6. After the dough has doubled in size (anywhere from an hour to three hours) tip out onto a lightly oiled work surface and with the lightest of touches fold the dough lengthways three, four or five times – until you end up with a loaf tin-sized cylinder of dough. This is a gentle way of “knocking the dough back” so that it can prove for a second time
  7. Oil a loaf tin (including the outside shoulders of the tin) and gently place your folded dough into it, then get a large plastic bag and form a balloon that the loaf tin can fit into – ensuring that the rising loaf cannot possibly touch the plastic bag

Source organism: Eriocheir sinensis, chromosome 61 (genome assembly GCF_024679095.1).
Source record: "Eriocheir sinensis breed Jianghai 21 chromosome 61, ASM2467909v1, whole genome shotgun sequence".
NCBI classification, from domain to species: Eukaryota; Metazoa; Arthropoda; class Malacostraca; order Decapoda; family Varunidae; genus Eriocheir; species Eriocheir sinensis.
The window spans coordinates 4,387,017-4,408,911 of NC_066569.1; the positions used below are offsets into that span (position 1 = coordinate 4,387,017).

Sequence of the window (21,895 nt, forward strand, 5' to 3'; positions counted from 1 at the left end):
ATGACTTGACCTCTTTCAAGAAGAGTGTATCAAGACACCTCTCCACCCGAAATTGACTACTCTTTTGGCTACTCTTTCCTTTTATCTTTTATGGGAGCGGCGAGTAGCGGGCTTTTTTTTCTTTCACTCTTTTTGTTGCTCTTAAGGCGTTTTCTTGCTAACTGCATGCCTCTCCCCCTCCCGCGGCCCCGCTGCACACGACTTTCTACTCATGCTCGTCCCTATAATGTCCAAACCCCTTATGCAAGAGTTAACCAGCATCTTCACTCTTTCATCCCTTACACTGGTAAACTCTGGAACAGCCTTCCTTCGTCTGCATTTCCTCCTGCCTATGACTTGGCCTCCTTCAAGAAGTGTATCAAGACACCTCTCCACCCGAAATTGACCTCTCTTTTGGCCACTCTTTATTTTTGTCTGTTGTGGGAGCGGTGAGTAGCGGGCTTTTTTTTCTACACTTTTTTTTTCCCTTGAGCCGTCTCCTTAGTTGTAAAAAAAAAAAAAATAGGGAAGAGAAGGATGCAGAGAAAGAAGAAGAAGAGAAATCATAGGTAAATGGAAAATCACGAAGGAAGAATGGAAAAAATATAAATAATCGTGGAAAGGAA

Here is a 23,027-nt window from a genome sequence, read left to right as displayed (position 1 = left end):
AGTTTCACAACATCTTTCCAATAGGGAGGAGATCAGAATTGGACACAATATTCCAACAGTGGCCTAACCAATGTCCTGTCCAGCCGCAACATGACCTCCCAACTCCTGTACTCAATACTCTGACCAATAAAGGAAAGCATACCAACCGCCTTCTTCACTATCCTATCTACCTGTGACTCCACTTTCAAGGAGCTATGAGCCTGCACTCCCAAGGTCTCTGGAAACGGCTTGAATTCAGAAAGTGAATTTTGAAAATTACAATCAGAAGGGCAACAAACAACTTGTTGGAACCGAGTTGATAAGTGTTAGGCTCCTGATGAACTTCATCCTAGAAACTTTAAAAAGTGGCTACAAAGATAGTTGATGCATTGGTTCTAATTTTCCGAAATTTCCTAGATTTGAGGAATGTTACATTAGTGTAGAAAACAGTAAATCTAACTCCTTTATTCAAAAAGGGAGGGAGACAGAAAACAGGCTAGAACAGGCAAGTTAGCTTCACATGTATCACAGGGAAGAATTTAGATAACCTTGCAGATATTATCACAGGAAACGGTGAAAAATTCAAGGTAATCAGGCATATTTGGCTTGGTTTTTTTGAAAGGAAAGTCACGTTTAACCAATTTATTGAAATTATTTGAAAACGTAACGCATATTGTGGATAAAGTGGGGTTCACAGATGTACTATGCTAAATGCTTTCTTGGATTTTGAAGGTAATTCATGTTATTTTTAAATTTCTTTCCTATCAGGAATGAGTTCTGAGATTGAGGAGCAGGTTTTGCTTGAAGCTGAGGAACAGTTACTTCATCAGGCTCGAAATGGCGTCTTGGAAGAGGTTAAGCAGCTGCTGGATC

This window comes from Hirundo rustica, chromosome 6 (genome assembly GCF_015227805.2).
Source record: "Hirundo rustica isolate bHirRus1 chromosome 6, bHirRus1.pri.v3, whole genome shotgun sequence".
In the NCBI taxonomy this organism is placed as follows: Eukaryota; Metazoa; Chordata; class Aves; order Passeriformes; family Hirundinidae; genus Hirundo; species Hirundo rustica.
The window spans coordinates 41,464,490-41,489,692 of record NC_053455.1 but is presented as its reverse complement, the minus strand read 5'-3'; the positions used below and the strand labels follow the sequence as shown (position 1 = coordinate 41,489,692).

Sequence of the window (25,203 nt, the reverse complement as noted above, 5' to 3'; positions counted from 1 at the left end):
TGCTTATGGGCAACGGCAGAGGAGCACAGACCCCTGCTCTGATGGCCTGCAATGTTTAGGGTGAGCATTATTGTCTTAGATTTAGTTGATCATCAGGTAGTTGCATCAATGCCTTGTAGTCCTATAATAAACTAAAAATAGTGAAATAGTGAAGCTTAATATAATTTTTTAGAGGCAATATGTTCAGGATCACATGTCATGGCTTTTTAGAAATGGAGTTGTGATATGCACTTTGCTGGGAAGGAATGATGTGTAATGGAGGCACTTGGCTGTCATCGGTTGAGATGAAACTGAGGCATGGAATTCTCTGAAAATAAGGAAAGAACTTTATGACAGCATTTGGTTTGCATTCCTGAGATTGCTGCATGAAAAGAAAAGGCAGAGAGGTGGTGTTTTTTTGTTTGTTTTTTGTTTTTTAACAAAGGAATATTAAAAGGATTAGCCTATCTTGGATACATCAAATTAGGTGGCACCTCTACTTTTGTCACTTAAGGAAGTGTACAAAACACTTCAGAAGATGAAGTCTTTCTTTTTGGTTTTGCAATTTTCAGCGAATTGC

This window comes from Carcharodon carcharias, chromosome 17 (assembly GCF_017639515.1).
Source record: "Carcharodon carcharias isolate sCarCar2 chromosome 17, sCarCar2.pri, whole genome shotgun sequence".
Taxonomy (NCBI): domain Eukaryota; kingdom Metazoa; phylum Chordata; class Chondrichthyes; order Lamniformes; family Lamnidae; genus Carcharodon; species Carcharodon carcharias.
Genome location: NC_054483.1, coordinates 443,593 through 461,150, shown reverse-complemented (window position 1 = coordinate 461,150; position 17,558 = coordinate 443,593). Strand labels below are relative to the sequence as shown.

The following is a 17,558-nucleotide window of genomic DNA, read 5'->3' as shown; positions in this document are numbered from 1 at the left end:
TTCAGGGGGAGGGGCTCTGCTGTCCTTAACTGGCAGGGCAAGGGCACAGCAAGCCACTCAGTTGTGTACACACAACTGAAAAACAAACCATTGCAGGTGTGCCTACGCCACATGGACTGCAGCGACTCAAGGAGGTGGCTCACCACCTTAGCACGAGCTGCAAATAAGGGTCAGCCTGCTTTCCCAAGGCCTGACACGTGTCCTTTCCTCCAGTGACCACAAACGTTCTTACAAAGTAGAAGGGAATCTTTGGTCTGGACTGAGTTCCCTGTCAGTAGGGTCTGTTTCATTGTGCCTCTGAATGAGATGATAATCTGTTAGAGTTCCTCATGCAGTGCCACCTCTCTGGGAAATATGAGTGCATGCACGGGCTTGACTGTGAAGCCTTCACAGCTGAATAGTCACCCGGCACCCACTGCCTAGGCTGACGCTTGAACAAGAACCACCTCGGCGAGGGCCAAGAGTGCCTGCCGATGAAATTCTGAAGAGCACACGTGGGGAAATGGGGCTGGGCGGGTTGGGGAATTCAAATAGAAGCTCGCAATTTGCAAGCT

8. Leave for another hour or two until the loaf proves again and rises above the level of the tin
  9. Make sure that your oven is pre-heated to about 200c, with an old baking tin in the bottom.  Now gently place the loaf into the oven and pour a small glass of tap water into the old tin at the bottom of the oven – the steam helps the crust to get crusty!
  10. After 25 minutes take the loaf out of the oven, turn it out of the tin and tap the bottom – if it sounds hollow it’s done and should be cooled on a wire rack.  If not, put it back in the tin and into the oven for another five minutes…repeat as neccessary
  11. After about half-an-hour of cooling the new loaf can be sliced and enjoyed with a spread of butter!

UPDATE:  If you liked that, you may also like this:


No mixer, or can’t knead bread?  Try the “No need to knead” bread recipe!